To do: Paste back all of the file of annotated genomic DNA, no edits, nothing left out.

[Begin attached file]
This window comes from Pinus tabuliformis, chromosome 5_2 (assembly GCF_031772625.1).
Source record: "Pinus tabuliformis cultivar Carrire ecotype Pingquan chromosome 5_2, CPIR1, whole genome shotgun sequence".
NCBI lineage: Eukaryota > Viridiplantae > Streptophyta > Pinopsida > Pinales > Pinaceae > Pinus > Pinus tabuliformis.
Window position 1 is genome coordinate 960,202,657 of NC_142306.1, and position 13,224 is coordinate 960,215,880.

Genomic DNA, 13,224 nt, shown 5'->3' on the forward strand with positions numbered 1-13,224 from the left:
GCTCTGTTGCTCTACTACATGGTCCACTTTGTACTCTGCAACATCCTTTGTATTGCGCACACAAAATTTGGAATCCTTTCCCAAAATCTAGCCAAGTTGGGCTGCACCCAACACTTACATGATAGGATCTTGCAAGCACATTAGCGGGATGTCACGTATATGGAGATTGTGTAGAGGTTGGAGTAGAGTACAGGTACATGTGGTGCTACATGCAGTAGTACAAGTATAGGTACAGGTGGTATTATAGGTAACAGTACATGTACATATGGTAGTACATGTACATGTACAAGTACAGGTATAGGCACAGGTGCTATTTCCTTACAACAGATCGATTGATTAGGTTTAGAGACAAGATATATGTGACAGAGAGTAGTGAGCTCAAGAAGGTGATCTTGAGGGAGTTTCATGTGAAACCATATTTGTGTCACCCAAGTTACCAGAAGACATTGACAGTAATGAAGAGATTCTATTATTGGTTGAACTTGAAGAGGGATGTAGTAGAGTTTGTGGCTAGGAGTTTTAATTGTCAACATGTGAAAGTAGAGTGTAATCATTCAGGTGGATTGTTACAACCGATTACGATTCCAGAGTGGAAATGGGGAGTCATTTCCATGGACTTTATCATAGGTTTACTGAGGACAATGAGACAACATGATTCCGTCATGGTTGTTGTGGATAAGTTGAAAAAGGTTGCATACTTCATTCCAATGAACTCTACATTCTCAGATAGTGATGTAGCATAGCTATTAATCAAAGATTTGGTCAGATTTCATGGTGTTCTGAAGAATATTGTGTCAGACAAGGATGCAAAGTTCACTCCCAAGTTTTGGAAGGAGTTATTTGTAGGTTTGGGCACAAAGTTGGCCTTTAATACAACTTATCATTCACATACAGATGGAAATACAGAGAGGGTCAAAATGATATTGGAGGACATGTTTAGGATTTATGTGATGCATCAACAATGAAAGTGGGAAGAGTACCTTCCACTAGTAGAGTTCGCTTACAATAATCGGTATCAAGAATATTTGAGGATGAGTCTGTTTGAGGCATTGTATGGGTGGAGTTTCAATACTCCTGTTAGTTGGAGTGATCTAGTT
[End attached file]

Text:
This window comes from Pinus tabuliformis, chromosome 5_2 (assembly GCF_031772625.1).
Source record: "Pinus tabuliformis cultivar Carrire ecotype Pingquan chromosome 5_2, CPIR1, whole genome shotgun sequence".
NCBI lineage: Eukaryota > Viridiplantae > Streptophyta > Pinopsida > Pinales > Pinaceae > Pinus > Pinus tabuliformis.
Window position 1 is genome coordinate 960,202,657 of NC_142306.1, and position 13,224 is coordinate 960,215,880.

Genomic DNA, 13,224 nt, shown 5'->3' on the forward strand with positions numbered 1-13,224 from the left:
GCTCTGTTGCTCTACTACATGGTCCACTTTGTACTCTGCAACATCCTTTGTATTGCGCACACAAAATTTGGAATCCTTTCCCAAAATCTAGCCAAGTTGGGCTGCACCCAACACTTACATGATAGGATCTTGCAAGCACATTAGCGGGATGTCACGTATATGGAGATTGTGTAGAGGTTGGAGTAGAGTACAGGTACATGTGGTGCTACATGCAGTAGTACAAGTATAGGTACAGGTGGTATTATAGGTAACAGTACATGTACATATGGTAGTACATGTACATGTACAAGTACAGGTATAGGCACAGGTGCTATTTCCTTACAACAGATCGATTGATTAGGTTTAGAGACAAGATATATGTGACAGAGAGTAGTGAGCTCAAGAAGGTGATCTTGAGGGAGTTTCATGTGAAACCATATTTGTGTCACCCAAGTTACCAGAAGACATTGACAGTAATGAAGAGATTCTATTATTGGTTGAACTTGAAGAGGGATGTAGTAGAGTTTGTGGCTAGGAGTTTTAATTGTCAACATGTGAAAGTAGAGTGTAATCATTCAGGTGGATTGTTACAACCGATTACGATTCCAGAGTGGAAATGGGGAGTCATTTCCATGGACTTTATCATAGGTTTACTGAGGACAATGAGACAACATGATTCCGTCATGGTTGTTGTGGATAAGTTGAAAAAGGTTGCATACTTCATTCCAATGAACTCTACATTCTCAGATAGTGATGTAGCATAGCTATTAATCAAAGATTTGGTCAGATTTCATGGTGTTCTGAAGAATATTGTGTCAGACAAGGATGCAAAGTTCACTCCCAAGTTTTGGAAGGAGTTATTTGTAGGTTTGGGCACAAAGTTGGCCTTTAATACAACTTATCATTCACATACAGATGGAAATACAGAGAGGGTCAAAATGATATTGGAGGACATGTTTAGGATTTATGTGATGCATCAACAATGAAAGTGGGAAGAGTACCTTCCACTAGTAGAGTTCGCTTACAATAATCGGTATCAAGAATATTTGAGGATGAGTCTGTTTGAGGCATTGTATGGGTGGAGTTTCAATACTCCTGTTAGTTGGAGTGATCTAGTT